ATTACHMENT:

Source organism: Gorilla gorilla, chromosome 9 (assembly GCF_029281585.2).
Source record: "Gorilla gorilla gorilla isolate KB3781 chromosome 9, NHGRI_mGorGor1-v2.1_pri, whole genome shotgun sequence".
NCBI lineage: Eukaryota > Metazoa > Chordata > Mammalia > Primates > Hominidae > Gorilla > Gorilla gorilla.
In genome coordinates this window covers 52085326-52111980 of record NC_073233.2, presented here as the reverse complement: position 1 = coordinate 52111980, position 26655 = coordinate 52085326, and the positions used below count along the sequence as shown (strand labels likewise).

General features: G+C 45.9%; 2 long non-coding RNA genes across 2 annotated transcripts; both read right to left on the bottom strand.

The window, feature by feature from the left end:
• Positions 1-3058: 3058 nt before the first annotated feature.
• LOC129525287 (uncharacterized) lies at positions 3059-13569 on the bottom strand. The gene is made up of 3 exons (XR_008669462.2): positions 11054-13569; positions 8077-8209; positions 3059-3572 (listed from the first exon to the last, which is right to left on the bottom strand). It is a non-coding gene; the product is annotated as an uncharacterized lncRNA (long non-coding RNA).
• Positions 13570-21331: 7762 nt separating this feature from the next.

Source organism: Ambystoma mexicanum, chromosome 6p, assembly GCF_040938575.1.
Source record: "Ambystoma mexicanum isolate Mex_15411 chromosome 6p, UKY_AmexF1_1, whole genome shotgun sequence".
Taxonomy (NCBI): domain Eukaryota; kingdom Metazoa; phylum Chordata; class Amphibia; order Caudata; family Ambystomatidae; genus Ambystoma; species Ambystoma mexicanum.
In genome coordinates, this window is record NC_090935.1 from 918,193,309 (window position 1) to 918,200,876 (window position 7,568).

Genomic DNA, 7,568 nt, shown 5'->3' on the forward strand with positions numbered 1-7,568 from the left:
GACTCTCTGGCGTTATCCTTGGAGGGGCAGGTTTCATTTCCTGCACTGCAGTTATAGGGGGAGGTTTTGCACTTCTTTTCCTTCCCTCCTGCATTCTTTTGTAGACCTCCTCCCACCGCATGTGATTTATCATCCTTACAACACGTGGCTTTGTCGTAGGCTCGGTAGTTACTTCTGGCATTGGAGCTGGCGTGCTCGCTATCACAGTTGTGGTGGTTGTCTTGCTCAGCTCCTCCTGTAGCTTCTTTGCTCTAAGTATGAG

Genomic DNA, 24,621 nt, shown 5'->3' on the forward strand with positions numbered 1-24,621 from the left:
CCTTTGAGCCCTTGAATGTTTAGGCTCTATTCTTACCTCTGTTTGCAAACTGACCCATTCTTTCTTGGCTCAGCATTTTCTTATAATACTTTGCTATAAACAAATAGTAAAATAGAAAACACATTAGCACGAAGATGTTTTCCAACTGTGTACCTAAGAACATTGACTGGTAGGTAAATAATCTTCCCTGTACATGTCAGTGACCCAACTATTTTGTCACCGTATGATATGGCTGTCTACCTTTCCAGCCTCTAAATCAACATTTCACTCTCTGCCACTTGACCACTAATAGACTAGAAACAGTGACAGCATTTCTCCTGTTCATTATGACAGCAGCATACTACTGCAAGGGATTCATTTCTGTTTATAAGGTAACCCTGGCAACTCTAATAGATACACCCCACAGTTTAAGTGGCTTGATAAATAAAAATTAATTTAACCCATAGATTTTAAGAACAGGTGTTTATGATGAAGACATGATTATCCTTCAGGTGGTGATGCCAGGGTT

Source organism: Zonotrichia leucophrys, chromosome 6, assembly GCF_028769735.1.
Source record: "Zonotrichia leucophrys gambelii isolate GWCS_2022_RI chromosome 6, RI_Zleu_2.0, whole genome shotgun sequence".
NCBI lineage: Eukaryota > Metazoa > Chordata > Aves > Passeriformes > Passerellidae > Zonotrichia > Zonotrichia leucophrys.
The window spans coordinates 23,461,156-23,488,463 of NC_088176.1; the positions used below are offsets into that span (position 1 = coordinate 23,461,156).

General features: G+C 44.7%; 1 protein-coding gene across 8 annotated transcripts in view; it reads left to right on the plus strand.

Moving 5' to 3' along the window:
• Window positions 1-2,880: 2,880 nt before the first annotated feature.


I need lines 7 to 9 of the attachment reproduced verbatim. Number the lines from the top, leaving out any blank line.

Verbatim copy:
• Positions 1-3058: 3058 nt before the first annotated feature.
• LOC129525287 (uncharacterized) lies at positions 3059-13569 on the bottom strand. The gene is made up of 3 exons (XR_008669462.2): positions 11054-13569; positions 8077-8209; positions 3059-3572 (listed from the first exon to the last, which is right to left on the bottom strand). It is a non-coding gene; the product is annotated as an uncharacterized lncRNA (long non-coding RNA).
• Positions 13570-21331: 7762 nt separating this feature from the next.